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The Loudest Sound Ever Heard on Earth Ripped Krakatoa Island Inside-Out

The loudest sound ever heard on Earth raced around the planet four times after Krakatoa exploded.

The loudest sound ever heard around the world erupted from the depths of the Earth at roughly 10:02 AM on August 26, 1883. It bellowed from the island of Krakatoa, which sat between Java and Sumatra in Indonesia, when the island's volcano exploded in fire and choking black smoke, ripping the island apart from the inside.

RELATED: A CLOSER LOOK AT THE WORLD'S 9 MOST ACTIVE VOLCANOES

Krakatoa exploding
Krakatoa exploding Source: Parker & Coward / Wikimedia Commons

Krakatoa volcano explosion begins to circle the planet

A British ship, the Norham Castle, was only 40 miles (64 km) from Krakatoa at the time of the explosion, and the captain wrote in his ship's log: "So violent are the explosions that the eardrums of over half my crew have been shattered. My last thoughts are with my dear wife. I am convinced that the Day of Judgement has come."

People living 1,300 miles (2,092 km) away from Krakatoa in the Andaman and Nicobar islands located between India and what is now Myanmar, reported hearing "extraordinary sounds ... as of guns firing." People in New Guinea and Western Australia — more than 2,000 miles (3,218 km) away — heard "a series of loud reports, resembling those of artillery in a north-westerly direction."

Map of Krakatoa Island
Map of Krakatoa Island Source: Uwe Dedering/Wikimedia Commons

New Guinea volcano shockwave

Those living on the Indian Ocean island of Rodrigues, which was 3,000 miles away, reported hearing sounds "coming from the eastward, like the distant roar of heavy guns." Tourists captured the video below of a 2014 volcanic eruption in Papua New Guinea, seen from a cruise ship, which shows the sound of a shock wave crashing through the air 13 seconds after the eruption. It does sound like the blast of a cannon.

The science of sound, barometers, air pressure

Sound happens when fluctuations in atmospheric (air) pressure propagate across space — which we can measure with trusty tools, like a barometer. When Krakatoa exploded, mercury barometers were the norm — which used a vertical glass tube with a closed top, and sat in an open mercury-filled basin. The mercury adjusted so that its weight balanced the atmospheric pressure exerted on the reservoir. Higher atmospheric pressure placed greater force on the reservoir, forcing the mercury higher in the column.

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At a gas works located 100 miles (161 km) away from Krakatoa on the day of the explosion, a barometer measured an increase in atmospheric pressure of more than 2.5 inches (6.35 cm) of mercury. This equates to a sound of more than 172 decibels. Comparatively, a jet engine emits 150 decibels, and jackhammers put out only 100 decibels.

Mercury barometer
Mercury barometer Source: Danomagnum/Wikimedia Commons

Krakatoa shockwave circled Earth in 34 hours

On August 26, 1883, barometers around the world measured changes in atmospheric pressure — including those in Calcutta, India, six hours and 47 minutes after the explosion. Eight hours after the explosion, the increase was noted in Melbourne and Sydney, Australia — and the event repeated itself in St. Petersburg, Russia, 12 hours after the explosion.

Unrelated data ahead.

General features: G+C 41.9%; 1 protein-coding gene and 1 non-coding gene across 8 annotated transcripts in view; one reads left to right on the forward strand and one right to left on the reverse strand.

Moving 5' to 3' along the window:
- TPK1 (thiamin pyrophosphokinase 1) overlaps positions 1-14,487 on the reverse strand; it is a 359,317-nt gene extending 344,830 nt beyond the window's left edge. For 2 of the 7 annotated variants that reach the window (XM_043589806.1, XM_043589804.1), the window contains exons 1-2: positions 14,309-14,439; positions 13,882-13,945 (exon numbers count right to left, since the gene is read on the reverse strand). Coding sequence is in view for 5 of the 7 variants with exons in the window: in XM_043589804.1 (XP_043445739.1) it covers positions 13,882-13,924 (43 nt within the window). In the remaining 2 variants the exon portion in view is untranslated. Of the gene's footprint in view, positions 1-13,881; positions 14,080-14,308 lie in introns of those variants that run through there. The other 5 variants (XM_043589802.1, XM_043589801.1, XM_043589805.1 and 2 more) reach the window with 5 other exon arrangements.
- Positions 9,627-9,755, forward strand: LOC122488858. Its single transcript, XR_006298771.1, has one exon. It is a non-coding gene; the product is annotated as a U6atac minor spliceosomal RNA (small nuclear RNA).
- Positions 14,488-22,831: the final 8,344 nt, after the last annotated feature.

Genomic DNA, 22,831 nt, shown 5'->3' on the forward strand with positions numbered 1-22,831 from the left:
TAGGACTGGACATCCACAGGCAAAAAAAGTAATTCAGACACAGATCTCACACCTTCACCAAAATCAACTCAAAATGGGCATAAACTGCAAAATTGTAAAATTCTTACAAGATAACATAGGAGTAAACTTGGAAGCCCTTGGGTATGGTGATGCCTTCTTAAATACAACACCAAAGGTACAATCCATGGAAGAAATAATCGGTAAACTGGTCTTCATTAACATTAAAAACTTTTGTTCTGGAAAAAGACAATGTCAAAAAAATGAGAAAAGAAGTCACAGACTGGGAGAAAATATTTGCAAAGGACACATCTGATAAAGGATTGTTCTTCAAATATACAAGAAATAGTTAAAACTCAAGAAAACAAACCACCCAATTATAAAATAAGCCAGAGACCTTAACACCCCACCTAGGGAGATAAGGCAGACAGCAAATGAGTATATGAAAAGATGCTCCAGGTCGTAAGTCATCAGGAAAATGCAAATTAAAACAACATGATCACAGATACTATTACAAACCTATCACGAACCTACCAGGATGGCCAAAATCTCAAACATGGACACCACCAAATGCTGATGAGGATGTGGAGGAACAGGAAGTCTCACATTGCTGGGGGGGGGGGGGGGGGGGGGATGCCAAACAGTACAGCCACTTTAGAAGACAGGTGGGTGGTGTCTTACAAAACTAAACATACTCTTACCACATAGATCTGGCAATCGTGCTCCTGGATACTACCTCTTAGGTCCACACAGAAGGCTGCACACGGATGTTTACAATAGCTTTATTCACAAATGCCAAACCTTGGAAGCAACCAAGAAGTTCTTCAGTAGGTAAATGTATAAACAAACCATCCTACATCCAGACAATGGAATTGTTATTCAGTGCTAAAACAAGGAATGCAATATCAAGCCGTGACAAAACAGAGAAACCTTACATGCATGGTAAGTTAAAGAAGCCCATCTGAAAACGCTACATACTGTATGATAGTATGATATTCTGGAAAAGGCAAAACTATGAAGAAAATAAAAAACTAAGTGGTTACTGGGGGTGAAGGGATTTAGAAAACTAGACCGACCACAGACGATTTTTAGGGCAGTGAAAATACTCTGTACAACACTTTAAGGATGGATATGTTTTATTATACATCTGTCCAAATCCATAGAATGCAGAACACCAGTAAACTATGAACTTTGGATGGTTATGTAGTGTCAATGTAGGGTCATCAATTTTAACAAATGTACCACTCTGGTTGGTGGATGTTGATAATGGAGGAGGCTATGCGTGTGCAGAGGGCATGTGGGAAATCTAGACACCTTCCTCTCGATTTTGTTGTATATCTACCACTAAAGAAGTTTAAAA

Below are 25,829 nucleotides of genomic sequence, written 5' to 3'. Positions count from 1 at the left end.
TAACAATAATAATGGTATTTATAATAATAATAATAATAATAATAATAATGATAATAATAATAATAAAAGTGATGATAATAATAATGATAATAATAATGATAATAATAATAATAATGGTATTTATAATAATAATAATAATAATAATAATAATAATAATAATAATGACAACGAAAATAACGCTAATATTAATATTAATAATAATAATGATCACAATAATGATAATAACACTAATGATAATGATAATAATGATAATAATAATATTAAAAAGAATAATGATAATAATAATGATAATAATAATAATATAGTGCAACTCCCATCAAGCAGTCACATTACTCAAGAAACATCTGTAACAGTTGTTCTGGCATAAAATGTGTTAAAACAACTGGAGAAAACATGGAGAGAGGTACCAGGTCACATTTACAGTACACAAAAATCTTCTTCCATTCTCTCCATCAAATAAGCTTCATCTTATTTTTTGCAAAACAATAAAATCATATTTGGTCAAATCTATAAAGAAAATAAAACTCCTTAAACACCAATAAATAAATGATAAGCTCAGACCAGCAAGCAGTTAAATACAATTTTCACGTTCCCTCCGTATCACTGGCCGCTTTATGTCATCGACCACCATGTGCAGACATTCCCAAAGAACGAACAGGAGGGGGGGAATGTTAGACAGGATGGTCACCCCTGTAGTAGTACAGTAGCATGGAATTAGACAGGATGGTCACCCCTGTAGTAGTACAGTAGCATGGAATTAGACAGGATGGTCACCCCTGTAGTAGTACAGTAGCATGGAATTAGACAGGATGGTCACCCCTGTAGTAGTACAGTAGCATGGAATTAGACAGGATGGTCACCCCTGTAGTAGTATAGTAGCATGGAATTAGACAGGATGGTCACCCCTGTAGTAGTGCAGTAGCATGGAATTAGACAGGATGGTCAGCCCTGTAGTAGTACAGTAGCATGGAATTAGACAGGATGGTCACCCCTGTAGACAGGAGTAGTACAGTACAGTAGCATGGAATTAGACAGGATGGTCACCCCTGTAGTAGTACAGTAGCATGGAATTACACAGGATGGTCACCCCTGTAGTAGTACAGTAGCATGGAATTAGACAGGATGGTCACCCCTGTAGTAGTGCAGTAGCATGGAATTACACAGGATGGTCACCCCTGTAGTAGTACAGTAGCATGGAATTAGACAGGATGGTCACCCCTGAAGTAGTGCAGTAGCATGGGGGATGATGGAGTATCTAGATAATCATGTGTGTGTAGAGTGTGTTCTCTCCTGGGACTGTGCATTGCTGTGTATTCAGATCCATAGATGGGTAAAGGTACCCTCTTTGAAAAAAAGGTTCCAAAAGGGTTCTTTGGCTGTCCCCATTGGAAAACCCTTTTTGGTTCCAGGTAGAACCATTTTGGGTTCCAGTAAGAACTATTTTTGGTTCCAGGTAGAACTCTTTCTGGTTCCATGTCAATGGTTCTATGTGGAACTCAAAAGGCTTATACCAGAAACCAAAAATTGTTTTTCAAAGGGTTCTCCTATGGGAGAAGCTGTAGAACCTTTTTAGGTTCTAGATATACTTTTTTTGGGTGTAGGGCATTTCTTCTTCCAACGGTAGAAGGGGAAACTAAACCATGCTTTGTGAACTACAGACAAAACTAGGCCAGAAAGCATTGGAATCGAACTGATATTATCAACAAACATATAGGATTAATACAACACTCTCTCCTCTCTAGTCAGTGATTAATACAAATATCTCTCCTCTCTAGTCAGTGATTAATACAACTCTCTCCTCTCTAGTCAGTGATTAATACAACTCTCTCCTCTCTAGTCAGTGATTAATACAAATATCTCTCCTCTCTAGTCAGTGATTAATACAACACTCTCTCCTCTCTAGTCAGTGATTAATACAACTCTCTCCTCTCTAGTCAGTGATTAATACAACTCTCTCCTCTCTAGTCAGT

The pressure rise then spread to Vienna, Berlin, Munich, Paris, and Rome. It finally reached New York City, Washington D.C., and Toronto, Canada 18 hours after the explosion.

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Incredibly, the sound wave created by the volcano continued to reverberate around the globe, causing a spike in air pressure repeating roughly every 34 hours.  Spikes were detected in more than 50 cities around the world, thus indicating how long it actually takes for sound to circle the entire Earth.

Krakatoa killed more than 36,000 people

The explosion of Krakatoa ripped through the air with the equivalent of 200 megatons of TNT, Live Science reports. This is nearly 13,000 times stronger than the Little Boy nuclear bomb that devastated Hiroshima, Japan on Aug 6, 1945 — and nearly four times stronger than the Tsar Bomba, the 57-megaton thermonuclear device, and the most powerful ever detonated on Earth.

Krakatoa's eruption ejected roughly 6 cubic miles (25 km3) of rock, and sent a plume of smoke 17 miles (27 km) into the atmosphere. It even created a tsunami with waves up to 490 feet (150 m) high, according to the South China Morning Post. These waves washed away 165 coastal villages and towns, officially killing 36,417 people, however, the death toll was likely much higher.

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Krakatoa village
Krakatoa village Source: John Webber/Wikimedia Commons

Anak Krakatau continues to erupt in Krakatoa's place

Coastal stations in India, England, and San Francisco in the U.S. saw a measured rise in ocean wave height, which — coupled with the increase in air pressure — comprised a phenomenon no one had ever seen before.

Since 1927, further eruptions in the area have pushed up a new island, where the doomed Krakatoa once stood. Named Anak Krakatau, which is Indonesian for "Child of Krakatoa," the island was roughly 2.4 miles (4 km) across with a height of 1,300 feet (400 m), as of 2017. In December 2018, the island suffered a collapse, and its height was reduced to 361 feet (110 m).

While "the shot heard round the world" typically refers to the battles of Lexington and Concord — which took place on April 19, 1775, and began the American Revolutionary War — the eruption of Krakatoa outscreamed it with three Earth-circling worlds to spare, as "the sound heard around the world."

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